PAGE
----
Category : CoE Bishops

(Telegraph) 7 prominent Academics call Archbishop Welby’s claims against Bishop George Bell ‘irresponsible and dangerous’

The  Archbishop of Canterbury has shamed his office with “irresponsible and dangerous” claims that Bishop George Bell may have been a paedophile, leading historians have said.

In a letter to The Most Rev Justin Welby, seven eminent academics say that they have examined the allegations against the former Bishop of Chichester and there is “no credible evidence” that he sexually abused a young girl.

A damning report found late last year that the Church of England unnecessarily besmirched the character of Bishop Bell when they publicly named him in an apology made to the accuser in 2015.

The signatories to the letter, seen by the Daily Telegraph, now call on Archbishop Welby to retract comments he made in the wake of the report in which he said that a “significant cloud is left over his name”. 

Read it all and make sure to read the full text of the letter.

Posted in Church of England (CoE), CoE Bishops

(Christian Today) Irene Lancaster–Bishop George Bell was a hero who saved Jewish children. It is time his reputation was restored

…may I suggest that readers of Christian Today take some time to read the very clear report written by Lord Carlile on the way the Bishop Bell case has been handled. Then please ask yourselves if, on the evidence, Bishop Bell is guilty of child abuse as charged, or simply a victim of the workings of the Church of England.

Lord Carlile was asked by the Church authorities to look into the way the investigation of this case was handled, and has concluded that the arrangements were shockingly cavalier and that as a result a man has been found guilty without any proof whatsoever.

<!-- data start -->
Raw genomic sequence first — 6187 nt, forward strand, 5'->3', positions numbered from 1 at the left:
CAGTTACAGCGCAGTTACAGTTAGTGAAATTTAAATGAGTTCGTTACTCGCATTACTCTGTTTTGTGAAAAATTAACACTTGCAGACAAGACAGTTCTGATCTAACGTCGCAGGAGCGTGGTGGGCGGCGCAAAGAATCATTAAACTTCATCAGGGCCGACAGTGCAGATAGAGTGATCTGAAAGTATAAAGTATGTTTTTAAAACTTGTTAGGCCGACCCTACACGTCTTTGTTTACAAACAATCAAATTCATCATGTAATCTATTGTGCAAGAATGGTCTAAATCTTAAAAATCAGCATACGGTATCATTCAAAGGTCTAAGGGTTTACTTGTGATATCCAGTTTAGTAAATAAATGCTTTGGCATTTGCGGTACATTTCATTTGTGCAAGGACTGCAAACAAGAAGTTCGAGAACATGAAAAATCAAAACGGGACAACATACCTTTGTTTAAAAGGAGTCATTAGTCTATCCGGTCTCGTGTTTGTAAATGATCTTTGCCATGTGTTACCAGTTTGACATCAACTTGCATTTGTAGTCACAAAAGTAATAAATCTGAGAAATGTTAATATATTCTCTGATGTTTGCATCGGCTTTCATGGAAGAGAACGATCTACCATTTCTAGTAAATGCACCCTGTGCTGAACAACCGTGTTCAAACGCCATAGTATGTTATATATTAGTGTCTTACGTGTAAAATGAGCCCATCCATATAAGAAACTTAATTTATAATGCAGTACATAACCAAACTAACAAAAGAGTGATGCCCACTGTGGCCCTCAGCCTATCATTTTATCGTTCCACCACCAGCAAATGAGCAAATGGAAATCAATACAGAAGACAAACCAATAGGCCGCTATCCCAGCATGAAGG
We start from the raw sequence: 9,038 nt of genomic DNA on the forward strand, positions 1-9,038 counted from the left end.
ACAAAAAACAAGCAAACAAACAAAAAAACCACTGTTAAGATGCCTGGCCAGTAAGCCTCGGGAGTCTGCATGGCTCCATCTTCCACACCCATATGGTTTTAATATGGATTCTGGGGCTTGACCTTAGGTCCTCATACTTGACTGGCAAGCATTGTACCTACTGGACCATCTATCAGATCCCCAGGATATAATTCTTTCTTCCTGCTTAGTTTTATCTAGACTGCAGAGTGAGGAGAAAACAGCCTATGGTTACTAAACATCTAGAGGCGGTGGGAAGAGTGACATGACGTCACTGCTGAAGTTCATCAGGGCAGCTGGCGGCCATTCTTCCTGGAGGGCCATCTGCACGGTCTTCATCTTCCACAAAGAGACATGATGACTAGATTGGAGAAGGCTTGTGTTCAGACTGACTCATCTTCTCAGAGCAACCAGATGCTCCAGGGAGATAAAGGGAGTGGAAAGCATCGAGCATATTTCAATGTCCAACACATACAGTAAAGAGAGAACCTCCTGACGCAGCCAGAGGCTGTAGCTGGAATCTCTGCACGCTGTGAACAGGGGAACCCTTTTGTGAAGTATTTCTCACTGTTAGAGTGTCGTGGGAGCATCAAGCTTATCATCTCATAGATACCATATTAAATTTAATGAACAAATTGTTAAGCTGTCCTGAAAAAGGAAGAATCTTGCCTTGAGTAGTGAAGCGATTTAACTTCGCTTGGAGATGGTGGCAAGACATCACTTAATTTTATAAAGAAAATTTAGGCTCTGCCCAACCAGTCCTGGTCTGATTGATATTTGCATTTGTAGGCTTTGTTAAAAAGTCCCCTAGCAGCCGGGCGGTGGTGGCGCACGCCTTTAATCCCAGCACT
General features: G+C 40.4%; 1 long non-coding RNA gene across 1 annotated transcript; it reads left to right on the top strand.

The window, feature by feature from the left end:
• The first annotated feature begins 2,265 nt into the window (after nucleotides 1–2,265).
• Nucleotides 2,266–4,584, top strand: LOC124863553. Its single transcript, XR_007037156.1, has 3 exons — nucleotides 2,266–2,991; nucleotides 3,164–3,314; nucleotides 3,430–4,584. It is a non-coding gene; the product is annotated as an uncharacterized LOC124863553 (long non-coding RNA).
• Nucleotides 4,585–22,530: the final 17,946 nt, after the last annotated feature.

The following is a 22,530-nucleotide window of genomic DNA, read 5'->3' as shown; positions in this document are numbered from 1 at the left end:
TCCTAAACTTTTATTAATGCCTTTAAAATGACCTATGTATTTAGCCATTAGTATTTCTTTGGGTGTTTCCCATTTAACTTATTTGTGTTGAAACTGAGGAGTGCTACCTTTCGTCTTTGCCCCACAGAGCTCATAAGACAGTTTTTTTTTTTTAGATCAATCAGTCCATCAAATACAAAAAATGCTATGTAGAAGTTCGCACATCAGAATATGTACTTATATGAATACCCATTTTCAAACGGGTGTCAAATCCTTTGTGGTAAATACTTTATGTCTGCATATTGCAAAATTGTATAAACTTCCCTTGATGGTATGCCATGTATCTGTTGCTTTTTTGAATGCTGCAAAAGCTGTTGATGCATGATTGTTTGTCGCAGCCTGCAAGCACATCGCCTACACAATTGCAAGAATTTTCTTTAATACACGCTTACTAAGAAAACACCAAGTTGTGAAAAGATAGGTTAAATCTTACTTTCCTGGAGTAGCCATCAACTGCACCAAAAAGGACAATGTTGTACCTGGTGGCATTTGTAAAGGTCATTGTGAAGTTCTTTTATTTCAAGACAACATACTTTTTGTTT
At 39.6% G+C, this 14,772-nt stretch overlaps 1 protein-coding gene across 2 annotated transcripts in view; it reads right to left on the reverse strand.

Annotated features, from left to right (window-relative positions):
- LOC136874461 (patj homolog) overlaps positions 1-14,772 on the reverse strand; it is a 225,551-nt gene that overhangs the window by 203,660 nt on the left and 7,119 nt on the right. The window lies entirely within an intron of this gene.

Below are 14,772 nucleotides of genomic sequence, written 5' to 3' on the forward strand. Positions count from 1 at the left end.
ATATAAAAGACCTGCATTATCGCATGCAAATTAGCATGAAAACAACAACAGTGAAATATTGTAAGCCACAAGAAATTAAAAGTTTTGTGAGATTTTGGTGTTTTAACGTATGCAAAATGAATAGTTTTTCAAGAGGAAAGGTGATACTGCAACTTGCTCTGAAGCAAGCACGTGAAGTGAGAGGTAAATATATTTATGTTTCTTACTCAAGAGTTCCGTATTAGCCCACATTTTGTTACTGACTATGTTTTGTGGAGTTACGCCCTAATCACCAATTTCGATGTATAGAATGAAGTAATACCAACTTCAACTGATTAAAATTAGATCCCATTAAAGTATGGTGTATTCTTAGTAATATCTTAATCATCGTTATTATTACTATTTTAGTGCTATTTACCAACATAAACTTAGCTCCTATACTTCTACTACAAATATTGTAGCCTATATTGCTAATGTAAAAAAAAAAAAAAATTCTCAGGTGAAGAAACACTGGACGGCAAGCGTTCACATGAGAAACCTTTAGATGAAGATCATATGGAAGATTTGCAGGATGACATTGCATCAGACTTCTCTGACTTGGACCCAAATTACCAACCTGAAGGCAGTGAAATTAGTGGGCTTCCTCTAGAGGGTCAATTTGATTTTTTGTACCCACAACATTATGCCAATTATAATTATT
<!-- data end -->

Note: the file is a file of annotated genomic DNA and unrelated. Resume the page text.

You don’t have to be a lawyer to read the report. And on reading it myself, it is hard not to conclude that the evidence is overwhelming that Bell is a martyr not of the Church but by the Church. And if, after reading the report on the workings of the Church of England in this case, you agree with me, don’t you think that you should do something about it?

Because the biblical Moses was asked by G-d to entreat the Pharaoh of his time to let his own Jewish people go – in words that have enthused heroes such as Martin Luther King and Nelson Mandela.

But what Bishop Bell did in the 1930s was if anything even more heroic: what he did was to take on the entire Church establishment of the day to ask them to take in the tiny remnant of the Jewish community in Germany and eastern Europe. And this the Church establishment found too difficult to contemplate.

Read it all.

Posted in Church History, Church of England (CoE), CoE Bishops, England / UK, Germany, History, Judaism, Religion & Culture